By Mr. Propwise

The MAS announcement on October 5, 2012 of the new restrictions on mortgages has been well covered by the media. In this article I will focus more on my thoughts on the impact of these measures on the market, and also present some concrete illustrations of how these measures will impact different groups of buyers in the market.

A quick recap of the measures

From October 6, 2012:

1. All residential property loans will be limited to a maximum tenure of 35 years.

2. The Loan-to-Valuation (LTV) for mortgages will be lowered to 40% (for borrowers with one or more mortgages) or 60% (for borrowers with no outstanding mortgages) if the loan tenure is greater than 30 years OR the loan period extends beyond 65 years of the borrower’s age.

3. LTV for mortgages to non-individual borrowers will be lowered from 50% to 40%

The thinking behind the measures

The aim of the new rules is to “curb continued upward pressure on residential property prices, driven by low interest rates and rapid credit growth.” The MAS believes that as the current low interest rate environment will be a medium to long term phenomenon, this could cause property prices to increase beyond “sustainable levels”, i.e. create a bubble.

Other than to stop the continued upward rise of property prices, the MAS also aims to reduce systemic risk to the banking system. To create continued demand for property loans amidst decreasing affordability, banks have been stretching out the mortgage tenures to lower the monthly repayments for borrowers, thus making properties with a higher total cost more affordable.

According to the MAS, over the past three years, the average tenure for new mortgages had increased from 25 to 29 years, and more than 45% of new mortgages had tenures exceeding 30 years. The longer tenures of these loans increase the risk to the banks and makes it harder for them to do their Asset-Liability Management.

Case studies to illustrate the impact on different groups of buyers

The new measures will impact all buyers who were thinking of taking a mortgage loan with a tenure greater than 30 years. For example, for a 30-year old first time buyer looking at a $1 million condo, previously he could take a 40-year mortgage at 80% LTV. Assuming a 1.5% interest rate, his monthly repayment would be $2,217 per month. But now unless he has another $200,000 to put into the property, he will have to go with a 30-year mortgage to qualify for the 80% LTV, and his monthly mortgage repayment will go up to $2,761, a 25% increase.

One group that is particularly hard hit are older investors looking to buy a second or greater property. For example previously, for a $1 million condo, a 45 year old investor who already owned a property could probably take a 30-year loan at a 60% LTV. Assuming a 1.5% interest rate, his monthly repayment would be $2,071 per month. Now unless he has and wants to use up another $200,000 of capital, to maintain a 60% LTV he can only take a 20-year loan, which would result in a monthly repayment of $2,895, a 40% increase!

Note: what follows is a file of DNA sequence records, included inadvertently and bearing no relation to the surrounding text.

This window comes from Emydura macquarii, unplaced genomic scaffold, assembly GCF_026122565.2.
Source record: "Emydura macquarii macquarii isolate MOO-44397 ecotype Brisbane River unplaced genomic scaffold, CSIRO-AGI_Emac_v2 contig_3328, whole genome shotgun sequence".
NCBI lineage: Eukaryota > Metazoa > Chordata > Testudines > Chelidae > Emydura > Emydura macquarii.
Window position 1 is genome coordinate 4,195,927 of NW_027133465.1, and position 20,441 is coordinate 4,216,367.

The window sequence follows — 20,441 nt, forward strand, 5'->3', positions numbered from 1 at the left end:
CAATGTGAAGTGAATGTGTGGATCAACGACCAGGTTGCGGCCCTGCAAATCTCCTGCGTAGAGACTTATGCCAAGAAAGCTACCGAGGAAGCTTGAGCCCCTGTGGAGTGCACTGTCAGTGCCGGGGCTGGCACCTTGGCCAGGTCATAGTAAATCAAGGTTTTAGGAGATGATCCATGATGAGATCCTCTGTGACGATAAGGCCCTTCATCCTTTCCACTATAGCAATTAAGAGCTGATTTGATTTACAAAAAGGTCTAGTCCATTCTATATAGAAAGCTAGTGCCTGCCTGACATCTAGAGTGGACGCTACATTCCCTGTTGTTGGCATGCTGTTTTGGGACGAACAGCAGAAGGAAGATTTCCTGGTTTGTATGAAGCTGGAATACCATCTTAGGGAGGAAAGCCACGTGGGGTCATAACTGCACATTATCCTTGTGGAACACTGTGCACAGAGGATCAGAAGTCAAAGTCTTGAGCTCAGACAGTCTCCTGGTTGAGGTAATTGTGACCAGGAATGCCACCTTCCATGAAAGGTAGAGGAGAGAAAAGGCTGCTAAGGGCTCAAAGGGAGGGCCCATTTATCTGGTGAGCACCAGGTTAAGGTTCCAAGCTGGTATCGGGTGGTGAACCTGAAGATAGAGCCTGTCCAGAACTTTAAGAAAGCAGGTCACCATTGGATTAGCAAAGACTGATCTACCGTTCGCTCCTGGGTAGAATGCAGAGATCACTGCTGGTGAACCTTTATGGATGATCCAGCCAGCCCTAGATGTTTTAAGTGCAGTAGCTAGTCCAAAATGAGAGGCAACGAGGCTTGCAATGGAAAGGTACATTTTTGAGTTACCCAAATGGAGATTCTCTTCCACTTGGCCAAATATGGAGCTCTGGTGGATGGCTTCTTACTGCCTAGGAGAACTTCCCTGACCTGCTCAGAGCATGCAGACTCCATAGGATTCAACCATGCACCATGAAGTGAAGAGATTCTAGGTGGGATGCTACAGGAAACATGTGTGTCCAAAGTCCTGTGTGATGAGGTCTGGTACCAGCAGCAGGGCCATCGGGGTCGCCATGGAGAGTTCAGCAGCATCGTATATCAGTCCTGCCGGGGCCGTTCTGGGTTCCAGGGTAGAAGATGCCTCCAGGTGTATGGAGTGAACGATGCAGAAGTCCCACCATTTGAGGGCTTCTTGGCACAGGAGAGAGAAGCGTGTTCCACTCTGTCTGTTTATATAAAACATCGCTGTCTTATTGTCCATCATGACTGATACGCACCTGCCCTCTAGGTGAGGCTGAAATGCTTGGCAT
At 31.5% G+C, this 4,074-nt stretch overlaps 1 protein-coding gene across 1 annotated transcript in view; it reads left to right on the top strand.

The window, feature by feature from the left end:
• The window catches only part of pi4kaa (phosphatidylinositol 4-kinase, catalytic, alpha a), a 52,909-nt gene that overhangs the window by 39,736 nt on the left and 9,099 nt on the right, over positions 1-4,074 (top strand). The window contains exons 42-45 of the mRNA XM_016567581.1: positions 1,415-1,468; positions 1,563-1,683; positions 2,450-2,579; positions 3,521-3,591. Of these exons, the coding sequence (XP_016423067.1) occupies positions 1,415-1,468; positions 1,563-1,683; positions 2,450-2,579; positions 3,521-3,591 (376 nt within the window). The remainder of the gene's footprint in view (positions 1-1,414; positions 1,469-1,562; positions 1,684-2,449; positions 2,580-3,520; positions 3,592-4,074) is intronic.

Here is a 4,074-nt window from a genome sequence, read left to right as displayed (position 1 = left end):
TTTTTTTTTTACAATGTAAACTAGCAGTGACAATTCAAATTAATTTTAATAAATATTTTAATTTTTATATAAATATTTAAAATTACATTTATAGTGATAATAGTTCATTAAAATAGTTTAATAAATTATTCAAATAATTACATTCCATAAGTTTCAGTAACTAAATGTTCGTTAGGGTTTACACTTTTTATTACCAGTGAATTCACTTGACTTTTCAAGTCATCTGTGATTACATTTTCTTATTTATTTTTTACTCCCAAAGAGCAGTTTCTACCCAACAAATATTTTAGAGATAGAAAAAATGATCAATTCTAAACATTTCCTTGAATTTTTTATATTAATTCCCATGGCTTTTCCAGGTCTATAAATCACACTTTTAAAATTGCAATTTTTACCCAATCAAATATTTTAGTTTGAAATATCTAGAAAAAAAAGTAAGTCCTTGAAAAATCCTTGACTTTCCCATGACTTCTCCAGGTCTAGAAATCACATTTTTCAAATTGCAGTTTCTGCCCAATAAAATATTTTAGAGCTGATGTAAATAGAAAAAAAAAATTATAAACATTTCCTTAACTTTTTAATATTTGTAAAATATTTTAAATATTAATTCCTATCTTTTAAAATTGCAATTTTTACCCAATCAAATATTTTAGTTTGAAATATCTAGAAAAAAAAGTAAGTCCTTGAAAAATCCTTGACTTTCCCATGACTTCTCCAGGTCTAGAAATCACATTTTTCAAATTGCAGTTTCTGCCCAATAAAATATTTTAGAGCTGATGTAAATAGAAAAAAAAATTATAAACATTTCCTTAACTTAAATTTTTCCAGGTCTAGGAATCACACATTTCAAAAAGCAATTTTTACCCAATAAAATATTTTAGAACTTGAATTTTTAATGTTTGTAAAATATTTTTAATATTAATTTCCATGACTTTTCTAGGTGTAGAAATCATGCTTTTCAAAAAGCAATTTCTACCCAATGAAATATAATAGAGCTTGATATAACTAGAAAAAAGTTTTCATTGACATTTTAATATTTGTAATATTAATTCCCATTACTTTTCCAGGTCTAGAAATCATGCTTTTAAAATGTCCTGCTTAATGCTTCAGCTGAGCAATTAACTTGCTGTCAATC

With these changes, buyers who were previously counting on a longer tenure mortgage loan to be able to afford property will be priced out of the market. There will also be fewer properties that can generate “positive cashflow” from rental income as the monthly outlay for many investors will have increased. The impact of this policy is likely to be broad – remember that more than 45% of new mortgages over the past three years had tenures exceeding 30 years.

Impact on the property market

Relative to Hong Kong, where the maximum mortgage tenure has been capped at 30 years, the MAS rules are relatively less strict. But thanks to the way the new rules are structured, going forward most mortgages will have a tenure of 30 years or less. The pool of buyers thus shrinks further as affordability is reduced, both for first time homebuyers and investors. More investors will find the residential property segment an unattractive asset class due to the lower ROI. But as interest rates and vacancy levels remain low, prices are not likely to fall sharply.

Refinancing will become less attractive, as in many cases it won’t make sense to refinance mortgages with tenures more than 30 years as the monthly repayments could end up higher. This is bad news for mortgage brokers.

But I do not think this latest tightening move will kill the bullishness in the market. The fundamental cause of the strong demand for property, low interest rates and the resulting positive yield spread, will not be going away anytime soon. If the strong demand for property is not curbed, then what may happen as has happened in the previous rounds of property control measures is for transaction volumes to fall sharply for a month or two before rebounding. Demand may once again shift to new launches by developers, as the payments during the construction period will still be relatively low.

Also with each round of measures the market becomes more and more desensitized to it, and the impact may shrink. If this is the case, the government may soon have to scratch its head to figure out what the next round of cooling measures will be.

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